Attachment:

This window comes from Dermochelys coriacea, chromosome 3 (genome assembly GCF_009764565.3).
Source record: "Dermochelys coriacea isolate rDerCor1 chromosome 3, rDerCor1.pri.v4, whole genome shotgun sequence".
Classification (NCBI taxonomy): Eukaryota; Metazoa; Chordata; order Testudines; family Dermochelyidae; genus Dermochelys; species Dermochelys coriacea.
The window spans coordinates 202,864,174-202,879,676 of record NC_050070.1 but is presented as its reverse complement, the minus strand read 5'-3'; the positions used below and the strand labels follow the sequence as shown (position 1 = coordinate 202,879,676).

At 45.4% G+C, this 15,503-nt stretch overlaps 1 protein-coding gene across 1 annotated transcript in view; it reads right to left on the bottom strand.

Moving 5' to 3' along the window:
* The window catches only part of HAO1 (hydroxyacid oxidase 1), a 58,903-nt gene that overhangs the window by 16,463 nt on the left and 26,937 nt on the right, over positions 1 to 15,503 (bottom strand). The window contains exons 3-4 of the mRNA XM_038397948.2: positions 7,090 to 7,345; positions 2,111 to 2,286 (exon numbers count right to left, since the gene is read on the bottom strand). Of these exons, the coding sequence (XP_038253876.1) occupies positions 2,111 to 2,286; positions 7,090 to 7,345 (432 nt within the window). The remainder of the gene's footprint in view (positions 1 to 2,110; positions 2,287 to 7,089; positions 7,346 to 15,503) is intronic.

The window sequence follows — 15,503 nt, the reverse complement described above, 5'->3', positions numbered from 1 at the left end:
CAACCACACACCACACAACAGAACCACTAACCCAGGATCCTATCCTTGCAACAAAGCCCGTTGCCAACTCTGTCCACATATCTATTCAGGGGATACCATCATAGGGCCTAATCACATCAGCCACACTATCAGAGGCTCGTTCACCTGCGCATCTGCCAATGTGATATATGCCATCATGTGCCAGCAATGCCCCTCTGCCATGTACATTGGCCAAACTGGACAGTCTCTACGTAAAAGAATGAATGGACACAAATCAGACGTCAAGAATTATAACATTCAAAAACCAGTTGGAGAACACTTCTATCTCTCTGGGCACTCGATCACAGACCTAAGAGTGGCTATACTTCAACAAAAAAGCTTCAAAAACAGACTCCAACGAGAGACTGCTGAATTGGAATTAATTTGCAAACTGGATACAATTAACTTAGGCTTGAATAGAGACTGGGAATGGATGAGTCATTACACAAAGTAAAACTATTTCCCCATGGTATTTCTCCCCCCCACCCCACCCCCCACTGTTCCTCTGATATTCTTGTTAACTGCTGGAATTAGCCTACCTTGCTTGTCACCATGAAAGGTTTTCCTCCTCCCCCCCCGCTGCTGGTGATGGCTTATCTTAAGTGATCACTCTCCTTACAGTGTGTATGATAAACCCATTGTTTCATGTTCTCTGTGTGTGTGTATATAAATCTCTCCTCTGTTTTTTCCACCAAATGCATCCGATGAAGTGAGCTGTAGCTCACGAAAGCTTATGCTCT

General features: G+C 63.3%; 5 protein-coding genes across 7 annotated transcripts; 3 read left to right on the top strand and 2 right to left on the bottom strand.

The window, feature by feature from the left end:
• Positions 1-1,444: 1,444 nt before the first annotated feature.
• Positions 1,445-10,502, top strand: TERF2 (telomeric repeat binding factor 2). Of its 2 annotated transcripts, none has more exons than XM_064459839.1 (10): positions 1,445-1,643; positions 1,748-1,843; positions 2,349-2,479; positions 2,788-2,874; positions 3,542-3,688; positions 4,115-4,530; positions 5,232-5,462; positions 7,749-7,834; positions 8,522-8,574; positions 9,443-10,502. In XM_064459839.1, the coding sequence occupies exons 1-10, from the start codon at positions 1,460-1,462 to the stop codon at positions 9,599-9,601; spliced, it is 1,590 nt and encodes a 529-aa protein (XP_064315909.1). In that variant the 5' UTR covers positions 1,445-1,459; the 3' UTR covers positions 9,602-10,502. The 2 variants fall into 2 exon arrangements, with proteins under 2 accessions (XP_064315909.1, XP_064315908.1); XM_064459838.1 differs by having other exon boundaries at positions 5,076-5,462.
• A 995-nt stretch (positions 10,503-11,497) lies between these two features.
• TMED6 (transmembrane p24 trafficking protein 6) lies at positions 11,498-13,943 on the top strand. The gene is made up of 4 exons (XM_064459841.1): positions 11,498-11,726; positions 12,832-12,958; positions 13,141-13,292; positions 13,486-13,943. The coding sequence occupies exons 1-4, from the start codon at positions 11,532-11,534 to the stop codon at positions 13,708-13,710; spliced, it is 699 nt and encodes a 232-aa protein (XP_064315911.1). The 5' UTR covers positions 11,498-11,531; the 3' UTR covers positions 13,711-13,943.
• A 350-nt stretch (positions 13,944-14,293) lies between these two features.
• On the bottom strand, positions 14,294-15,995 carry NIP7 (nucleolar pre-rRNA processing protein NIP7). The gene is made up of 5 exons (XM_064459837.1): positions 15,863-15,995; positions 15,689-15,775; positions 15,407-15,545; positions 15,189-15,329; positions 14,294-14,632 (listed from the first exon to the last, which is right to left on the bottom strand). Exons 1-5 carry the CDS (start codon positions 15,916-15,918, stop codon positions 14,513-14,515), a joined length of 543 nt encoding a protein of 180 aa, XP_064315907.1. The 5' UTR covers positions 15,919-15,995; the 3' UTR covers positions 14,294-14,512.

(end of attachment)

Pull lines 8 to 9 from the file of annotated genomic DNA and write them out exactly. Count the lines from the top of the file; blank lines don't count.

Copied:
The window sequence follows — 15,503 nt, the reverse complement described above, 5'->3', positions numbered from 1 at the left end:
CAACCACACACCACACAACAGAACCACTAACCCAGGATCCTATCCTTGCAACAAAGCCCGTTGCCAACTCTGTCCACATATCTATTCAGGGGATACCATCATAGGGCCTAATCACATCAGCCACACTATCAGAGGCTCGTTCACCTGCGCATCTGCCAATGTGATATATGCCATCATGTGCCAGCAATGCCCCTCTGCCATGTACATTGGCCAAACTGGACAGTCTCTACGTAAAAGAATGAATGGACACAAATCAGACGTCAAGAATTATAACATTCAAAAACCAGTTGGAGAACACTTCTATCTCTCTGGGCACTCGATCACAGACCTAAGAGTGGCTATACTTCAACAAAAAAGCTTCAAAAACAGACTCCAACGAGAGACTGCTGAATTGGAATTAATTTGCAAACTGGATACAATTAACTTAGGCTTGAATAGAGACTGGGAATGGATGAGTCATTACACAAAGTAAAACTATTTCCCCATGGTATTTCTCCCCCCCACCCCACCCCCCACTGTTCCTCTGATATTCTTGTTAACTGCTGGAATTAGCCTACCTTGCTTGTCACCATGAAAGGTTTTCCTCCTCCCCCCCCGCTGCTGGTGATGGCTTATCTTAAGTGATCACTCTCCTTACAGTGTGTATGATAAACCCATTGTTTCATGTTCTCTGTGTGTGTGTATATAAATCTCTCCTCTGTTTTTTCCACCAAATGCATCCGATGAAGTGAGCTGTAGCTCACGAAAGCTTATGCTCT